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In Review > North America

The Turn of the Screw

NEW YORK CITY
Juilliard Opera
11/16/18

IN REVIEW JUILLIARD TURN OF THE SCREW HDL 219
Juilliard Opera’s Turn of the Screw, with Joan Hofmeyr, Britt Hewitt, Charles Sy and Rebecca Pedersen
© Rosalie O’Connor

DIRECTOR JOHN GIAMPIETRO'S Juilliard production of The Turn of the Screw turned the story into the Governess’s hallucination. Alexis Distler’s unit set was a stately hall in extreme decay, with a hole in its roof—less the mansion Bly itself than a specter of it, embedded in the Governess’s brain. The singer of the Prologue (Chance Jonas-O’Toole) was a sanitarium doctor in a white coat, reappearing regularly to watch over his unfortunate patient. The directorial ploy threatened to flatten the piece: the central question of Britten’s opera, which stays unresolved, is whether or not the ghosts are figments of the Governess’s imagination; if they are real, then so is the presence of true evil. By providing an answer at the outset, Giampietro risked stripping away much of the work’s ambiguity and power.

But as seen on November 16 (the second of three performances), The Turn of the Screw’s disturbing power remained, mostly because Giampietro directed the cast so well. None of them let the production concept distance them from the work’s emotional center; instead, they all stayed immersed in the chilling drama. Anneliese Klenetsky played the Governess not as a lunatic but as a dignified and vulnerable gentlewoman. Her singing was generally less persuasive than her physical deportment: much of the role sat in her upper register, which didn’t have enough color to convey shades of emotions. But she suggested true vocal potential in the crucial Act II scene when the Governess writes to the children’s guardian. The spare orchestration—a chamber-ensemble deployment of woodwinds—and the middle-voice tessitura encouraged a kind of intimate expression from Klenetsky that we hadn’t heard elsewhere. It wasn’t simply that the voice became warmer and more pleasing here; it also became more expressive: for once, the Governess’s distress emerged in aural terms.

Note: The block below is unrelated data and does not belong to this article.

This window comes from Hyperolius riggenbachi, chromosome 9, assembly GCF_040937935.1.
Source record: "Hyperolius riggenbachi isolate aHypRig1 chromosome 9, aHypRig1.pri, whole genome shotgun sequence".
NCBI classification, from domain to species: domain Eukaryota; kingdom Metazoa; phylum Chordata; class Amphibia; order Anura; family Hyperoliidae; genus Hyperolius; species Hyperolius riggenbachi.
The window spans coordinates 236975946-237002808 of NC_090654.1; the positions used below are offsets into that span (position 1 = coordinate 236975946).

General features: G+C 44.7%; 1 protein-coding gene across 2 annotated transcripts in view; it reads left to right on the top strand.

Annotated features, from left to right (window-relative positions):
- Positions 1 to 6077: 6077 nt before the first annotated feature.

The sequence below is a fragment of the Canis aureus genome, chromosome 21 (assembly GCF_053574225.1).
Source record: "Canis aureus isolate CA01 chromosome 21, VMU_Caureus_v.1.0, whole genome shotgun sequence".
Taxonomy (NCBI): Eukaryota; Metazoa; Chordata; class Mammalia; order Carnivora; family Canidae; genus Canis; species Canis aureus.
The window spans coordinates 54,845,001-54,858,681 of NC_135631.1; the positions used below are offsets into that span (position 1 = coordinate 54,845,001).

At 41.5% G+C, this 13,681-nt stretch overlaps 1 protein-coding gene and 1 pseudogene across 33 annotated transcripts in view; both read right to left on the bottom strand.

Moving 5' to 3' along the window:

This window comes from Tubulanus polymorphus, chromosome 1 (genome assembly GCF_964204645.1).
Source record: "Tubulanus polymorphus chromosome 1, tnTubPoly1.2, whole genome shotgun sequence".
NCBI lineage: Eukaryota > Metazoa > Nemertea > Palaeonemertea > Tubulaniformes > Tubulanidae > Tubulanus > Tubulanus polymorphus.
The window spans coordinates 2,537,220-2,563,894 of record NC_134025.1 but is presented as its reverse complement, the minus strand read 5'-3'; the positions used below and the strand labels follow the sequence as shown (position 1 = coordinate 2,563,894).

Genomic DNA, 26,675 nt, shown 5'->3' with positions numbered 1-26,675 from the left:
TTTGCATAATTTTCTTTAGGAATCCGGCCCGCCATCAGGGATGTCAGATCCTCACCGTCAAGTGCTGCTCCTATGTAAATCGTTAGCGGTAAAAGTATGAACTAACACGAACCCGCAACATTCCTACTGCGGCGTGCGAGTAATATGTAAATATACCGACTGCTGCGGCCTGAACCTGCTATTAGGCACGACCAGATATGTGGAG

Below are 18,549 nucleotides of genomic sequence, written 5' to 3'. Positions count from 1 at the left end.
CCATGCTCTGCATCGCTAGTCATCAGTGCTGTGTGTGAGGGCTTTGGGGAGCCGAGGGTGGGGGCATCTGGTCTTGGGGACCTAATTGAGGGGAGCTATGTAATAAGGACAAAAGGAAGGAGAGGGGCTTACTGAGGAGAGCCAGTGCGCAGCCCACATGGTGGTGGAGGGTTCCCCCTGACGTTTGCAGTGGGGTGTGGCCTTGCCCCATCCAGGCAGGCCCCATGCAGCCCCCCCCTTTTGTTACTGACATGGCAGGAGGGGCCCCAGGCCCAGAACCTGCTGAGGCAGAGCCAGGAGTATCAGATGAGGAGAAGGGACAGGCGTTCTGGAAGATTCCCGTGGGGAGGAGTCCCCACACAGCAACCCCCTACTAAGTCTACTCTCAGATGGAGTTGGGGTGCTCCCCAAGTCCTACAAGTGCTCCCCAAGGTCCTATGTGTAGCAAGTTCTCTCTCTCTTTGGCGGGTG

Juilliard took the unorthodox expedient of casting the boy Miles, usually taken by a treble, with an adult soprano, Britt Hewitt, a third-year undergrad at Juilliard. Britten would undoubtedly have disapproved, but the tactic was understandable in the circumstances: it allowed the conservatory to cast from within. Moreover, Hewitt’s work thoroughly justified the gambit. Her voice, drained of vibrato, eerily mimicked that of a preadolescent boy, the element of gender ambiguity adding to the element of the uncanny that is so much part of Miles’s character. The Flora, Joan Hofmeyr, another Juilliard undergraduate, was less successful in conveying the illusion of childlikeness, although her lyric soprano was lovely. 

Another lyric soprano, Katerina Burton, was Mrs. Grose, usually a mezzo assignment, although it was designated for soprano by Britten. Burton’s voice was too bright to suggest the housekeeper’s age or maternal warmth. In the role of Miss Jessel, soprano Rebecca Pedersen, with her duskier, more complex sound, registered by default as the “mezzo” of the cast. Charles Sy was a truly frightening Peter Quint, his saturnine aspect suggesting a violent nature held barely in check. He gave Quint’s cries of “Miles! Miles!” an unabashed erotic force that brought the horror into sharp, disquieting focus. 

The production concept may have played fast and loose with Britten’s intentions, but conductor Steven Osgood asserted himself as the composer’s true custodian. He drew professional-level playing from his student orchestra; more important, the pacing and the instrumental colors served the drama at every turn. Britten’s musical gestures are spare but specific; Osgood made every note, from singers and instrumentalists alike, carry its expressive weight. The Turn of the Screw’s terror took hold because it was all right there in the music. —Fred Cohn



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